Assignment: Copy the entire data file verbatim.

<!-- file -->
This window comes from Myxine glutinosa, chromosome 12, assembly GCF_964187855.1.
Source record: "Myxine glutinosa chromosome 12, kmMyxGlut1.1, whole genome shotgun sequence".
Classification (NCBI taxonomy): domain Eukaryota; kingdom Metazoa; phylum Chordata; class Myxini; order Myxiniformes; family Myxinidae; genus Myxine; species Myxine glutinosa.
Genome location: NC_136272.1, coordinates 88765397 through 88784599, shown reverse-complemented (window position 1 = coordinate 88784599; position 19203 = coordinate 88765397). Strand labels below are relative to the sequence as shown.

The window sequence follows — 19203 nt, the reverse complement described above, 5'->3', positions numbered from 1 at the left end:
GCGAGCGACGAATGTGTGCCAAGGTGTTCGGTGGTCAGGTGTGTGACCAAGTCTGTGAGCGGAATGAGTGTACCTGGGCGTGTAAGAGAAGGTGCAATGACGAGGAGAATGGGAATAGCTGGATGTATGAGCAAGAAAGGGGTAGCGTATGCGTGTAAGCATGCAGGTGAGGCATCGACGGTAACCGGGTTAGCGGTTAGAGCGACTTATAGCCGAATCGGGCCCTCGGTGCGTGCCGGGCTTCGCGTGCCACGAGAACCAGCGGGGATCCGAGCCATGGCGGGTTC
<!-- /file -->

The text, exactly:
This window comes from Myxine glutinosa, chromosome 12, assembly GCF_964187855.1.
Source record: "Myxine glutinosa chromosome 12, kmMyxGlut1.1, whole genome shotgun sequence".
Classification (NCBI taxonomy): domain Eukaryota; kingdom Metazoa; phylum Chordata; class Myxini; order Myxiniformes; family Myxinidae; genus Myxine; species Myxine glutinosa.
Genome location: NC_136272.1, coordinates 88765397 through 88784599, shown reverse-complemented (window position 1 = coordinate 88784599; position 19203 = coordinate 88765397). Strand labels below are relative to the sequence as shown.

The window sequence follows — 19203 nt, the reverse complement described above, 5'->3', positions numbered from 1 at the left end:
GCGAGCGACGAATGTGTGCCAAGGTGTTCGGTGGTCAGGTGTGTGACCAAGTCTGTGAGCGGAATGAGTGTACCTGGGCGTGTAAGAGAAGGTGCAATGACGAGGAGAATGGGAATAGCTGGATGTATGAGCAAGAAAGGGGTAGCGTATGCGTGTAAGCATGCAGGTGAGGCATCGACGGTAACCGGGTTAGCGGTTAGAGCGACTTATAGCCGAATCGGGCCCTCGGTGCGTGCCGGGCTTCGCGTGCCACGAGAACCAGCGGGGATCCGAGCCATGGCGGGTTC